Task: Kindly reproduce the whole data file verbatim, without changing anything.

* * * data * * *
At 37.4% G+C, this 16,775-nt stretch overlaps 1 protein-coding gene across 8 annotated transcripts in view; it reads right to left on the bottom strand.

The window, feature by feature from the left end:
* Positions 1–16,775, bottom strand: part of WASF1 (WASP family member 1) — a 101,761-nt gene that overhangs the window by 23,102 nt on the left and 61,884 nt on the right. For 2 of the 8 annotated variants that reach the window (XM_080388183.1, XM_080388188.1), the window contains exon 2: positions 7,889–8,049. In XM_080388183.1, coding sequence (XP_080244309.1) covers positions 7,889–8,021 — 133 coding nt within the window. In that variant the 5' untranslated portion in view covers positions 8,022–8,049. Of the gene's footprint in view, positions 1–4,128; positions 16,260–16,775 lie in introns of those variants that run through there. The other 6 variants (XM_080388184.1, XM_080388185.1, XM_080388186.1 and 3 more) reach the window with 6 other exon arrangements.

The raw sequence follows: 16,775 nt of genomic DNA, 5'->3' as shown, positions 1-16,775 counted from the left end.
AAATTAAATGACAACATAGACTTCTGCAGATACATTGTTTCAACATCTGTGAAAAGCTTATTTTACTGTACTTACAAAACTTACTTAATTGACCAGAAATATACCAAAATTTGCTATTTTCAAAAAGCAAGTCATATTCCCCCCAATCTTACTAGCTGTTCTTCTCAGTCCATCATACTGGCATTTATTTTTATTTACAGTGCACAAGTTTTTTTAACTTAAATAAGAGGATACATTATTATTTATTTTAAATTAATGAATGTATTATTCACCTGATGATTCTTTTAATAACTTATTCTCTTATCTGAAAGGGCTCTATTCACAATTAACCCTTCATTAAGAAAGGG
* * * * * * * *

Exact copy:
At 37.4% G+C, this 16,775-nt stretch overlaps 1 protein-coding gene across 8 annotated transcripts in view; it reads right to left on the bottom strand.

The window, feature by feature from the left end:
* Positions 1–16,775, bottom strand: part of WASF1 (WASP family member 1) — a 101,761-nt gene that overhangs the window by 23,102 nt on the left and 61,884 nt on the right. For 2 of the 8 annotated variants that reach the window (XM_080388183.1, XM_080388188.1), the window contains exon 2: positions 7,889–8,049. In XM_080388183.1, coding sequence (XP_080244309.1) covers positions 7,889–8,021 — 133 coding nt within the window. In that variant the 5' untranslated portion in view covers positions 8,022–8,049. Of the gene's footprint in view, positions 1–4,128; positions 16,260–16,775 lie in introns of those variants that run through there. The other 6 variants (XM_080388184.1, XM_080388185.1, XM_080388186.1 and 3 more) reach the window with 6 other exon arrangements.

The raw sequence follows: 16,775 nt of genomic DNA, 5'->3' as shown, positions 1-16,775 counted from the left end.
AAATTAAATGACAACATAGACTTCTGCAGATACATTGTTTCAACATCTGTGAAAAGCTTATTTTACTGTACTTACAAAACTTACTTAATTGACCAGAAATATACCAAAATTTGCTATTTTCAAAAAGCAAGTCATATTCCCCCCAATCTTACTAGCTGTTCTTCTCAGTCCATCATACTGGCATTTATTTTTATTTACAGTGCACAAGTTTTTTTAACTTAAATAAGAGGATACATTATTATTTATTTTAAATTAATGAATGTATTATTCACCTGATGATTCTTTTAATAACTTATTCTCTTATCTGAAAGGGCTCTATTCACAATTAACCCTTCATTAAGAAAGGG